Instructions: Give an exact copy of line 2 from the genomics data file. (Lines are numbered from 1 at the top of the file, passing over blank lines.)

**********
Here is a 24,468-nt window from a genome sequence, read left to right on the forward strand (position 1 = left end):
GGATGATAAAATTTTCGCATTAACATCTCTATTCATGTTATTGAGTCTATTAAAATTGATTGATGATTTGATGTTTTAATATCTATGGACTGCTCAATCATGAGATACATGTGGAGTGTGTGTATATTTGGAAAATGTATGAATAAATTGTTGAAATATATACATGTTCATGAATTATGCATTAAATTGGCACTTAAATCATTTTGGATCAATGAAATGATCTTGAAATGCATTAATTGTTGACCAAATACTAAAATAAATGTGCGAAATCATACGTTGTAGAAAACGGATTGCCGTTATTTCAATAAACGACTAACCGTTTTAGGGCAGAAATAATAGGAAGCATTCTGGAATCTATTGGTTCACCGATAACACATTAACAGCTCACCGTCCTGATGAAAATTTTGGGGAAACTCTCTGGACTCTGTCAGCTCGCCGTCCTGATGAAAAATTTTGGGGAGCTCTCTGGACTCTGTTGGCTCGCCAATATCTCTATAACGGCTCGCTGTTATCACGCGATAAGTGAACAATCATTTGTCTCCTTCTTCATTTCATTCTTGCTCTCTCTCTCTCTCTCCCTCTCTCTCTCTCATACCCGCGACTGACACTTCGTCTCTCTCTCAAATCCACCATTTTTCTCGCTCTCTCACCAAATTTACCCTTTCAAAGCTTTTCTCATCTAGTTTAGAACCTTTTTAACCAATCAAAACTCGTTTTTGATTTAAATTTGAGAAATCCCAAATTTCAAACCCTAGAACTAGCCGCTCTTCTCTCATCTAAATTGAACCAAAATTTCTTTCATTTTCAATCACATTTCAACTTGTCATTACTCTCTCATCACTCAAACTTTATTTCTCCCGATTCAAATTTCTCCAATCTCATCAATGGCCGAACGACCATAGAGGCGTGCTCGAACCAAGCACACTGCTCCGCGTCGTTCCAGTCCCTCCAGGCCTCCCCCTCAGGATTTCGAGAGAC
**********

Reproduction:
GGATGATAAAATTTTCGCATTAACATCTCTATTCATGTTATTGAGTCTATTAAAATTGATTGATGATTTGATGTTTTAATATCTATGGACTGCTCAATCATGAGATACATGTGGAGTGTGTGTATATTTGGAAAATGTATGAATAAATTGTTGAAATATATACATGTTCATGAATTATGCATTAAATTGGCACTTAAATCATTTTGGATCAATGAAATGATCTTGAAATGCATTAATTGTTGACCAAATACTAAAATAAATGTGCGAAATCATACGTTGTAGAAAACGGATTGCCGTTATTTCAATAAACGACTAACCGTTTTAGGGCAGAAATAATAGGAAGCATTCTGGAATCTATTGGTTCACCGATAACACATTAACAGCTCACCGTCCTGATGAAAATTTTGGGGAAACTCTCTGGACTCTGTCAGCTCGCCGTCCTGATGAAAAATTTTGGGGAGCTCTCTGGACTCTGTTGGCTCGCCAATATCTCTATAACGGCTCGCTGTTATCACGCGATAAGTGAACAATCATTTGTCTCCTTCTTCATTTCATTCTTGCTCTCTCTCTCTCTCTCCCTCTCTCTCTCTCATACCCGCGACTGACACTTCGTCTCTCTCTCAAATCCACCATTTTTCTCGCTCTCTCACCAAATTTACCCTTTCAAAGCTTTTCTCATCTAGTTTAGAACCTTTTTAACCAATCAAAACTCGTTTTTGATTTAAATTTGAGAAATCCCAAATTTCAAACCCTAGAACTAGCCGCTCTTCTCTCATCTAAATTGAACCAAAATTTCTTTCATTTTCAATCACATTTCAACTTGTCATTACTCTCTCATCACTCAAACTTTATTTCTCCCGATTCAAATTTCTCCAATCTCATCAATGGCCGAACGACCATAGAGGCGTGCTCGAACCAAGCACACTGCTCCGCGTCGTTCCAGTCCCTCCAGGCCTCCCCCTCAGGATTTCGAGAGAC